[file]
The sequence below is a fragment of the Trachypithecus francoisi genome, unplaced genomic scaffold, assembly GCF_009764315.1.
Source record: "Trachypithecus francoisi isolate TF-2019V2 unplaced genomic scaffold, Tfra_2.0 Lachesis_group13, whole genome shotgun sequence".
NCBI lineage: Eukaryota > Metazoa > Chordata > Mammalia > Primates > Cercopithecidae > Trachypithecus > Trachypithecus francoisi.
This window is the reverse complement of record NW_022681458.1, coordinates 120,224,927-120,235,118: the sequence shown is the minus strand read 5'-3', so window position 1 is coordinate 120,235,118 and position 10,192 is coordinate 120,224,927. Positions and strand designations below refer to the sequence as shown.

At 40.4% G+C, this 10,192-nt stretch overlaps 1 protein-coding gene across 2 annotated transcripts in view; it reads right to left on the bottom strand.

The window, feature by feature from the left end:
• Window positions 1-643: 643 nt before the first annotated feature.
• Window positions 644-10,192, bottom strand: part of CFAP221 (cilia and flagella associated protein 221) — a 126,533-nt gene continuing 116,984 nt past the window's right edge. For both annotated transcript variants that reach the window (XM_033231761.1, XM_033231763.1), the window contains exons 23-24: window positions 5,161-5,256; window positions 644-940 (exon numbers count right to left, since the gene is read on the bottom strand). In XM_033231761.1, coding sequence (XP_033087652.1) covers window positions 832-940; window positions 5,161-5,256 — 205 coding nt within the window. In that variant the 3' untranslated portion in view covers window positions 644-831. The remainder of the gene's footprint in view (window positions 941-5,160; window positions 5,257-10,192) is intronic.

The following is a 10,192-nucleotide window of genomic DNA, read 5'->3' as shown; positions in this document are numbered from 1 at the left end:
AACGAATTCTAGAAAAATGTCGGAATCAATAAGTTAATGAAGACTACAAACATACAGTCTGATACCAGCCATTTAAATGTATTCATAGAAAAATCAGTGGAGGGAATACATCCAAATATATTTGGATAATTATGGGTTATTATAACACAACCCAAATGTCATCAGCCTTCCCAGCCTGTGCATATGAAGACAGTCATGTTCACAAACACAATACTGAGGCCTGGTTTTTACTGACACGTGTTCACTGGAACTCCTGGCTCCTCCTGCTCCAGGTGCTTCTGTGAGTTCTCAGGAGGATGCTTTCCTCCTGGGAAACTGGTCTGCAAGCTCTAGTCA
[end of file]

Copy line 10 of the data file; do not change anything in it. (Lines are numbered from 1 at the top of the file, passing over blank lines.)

AACGAATTCTAGAAAAATGTCGGAATCAATAAGTTAATGAAGACTACAAACATACAGTCTGATACCAGCCATTTAAATGTATTCATAGAAAAATCAGTGGAGGGAATACATCCAAATATATTTGGATAATTATGGGTTATTATAACACAACCCAAATGTCATCAGCCTTCCCAGCCTGTGCATATGAAGACAGTCATGTTCACAAACACAATACTGAGGCCTGGTTTTTACTGACACGTGTTCACTGGAACTCCTGGCTCCTCCTGCTCCAGGTGCTTCTGTGAGTTCTCAGGAGGATGCTTTCCTCCTGGGAAACTGGTCTGCAAGCTCTAGTCA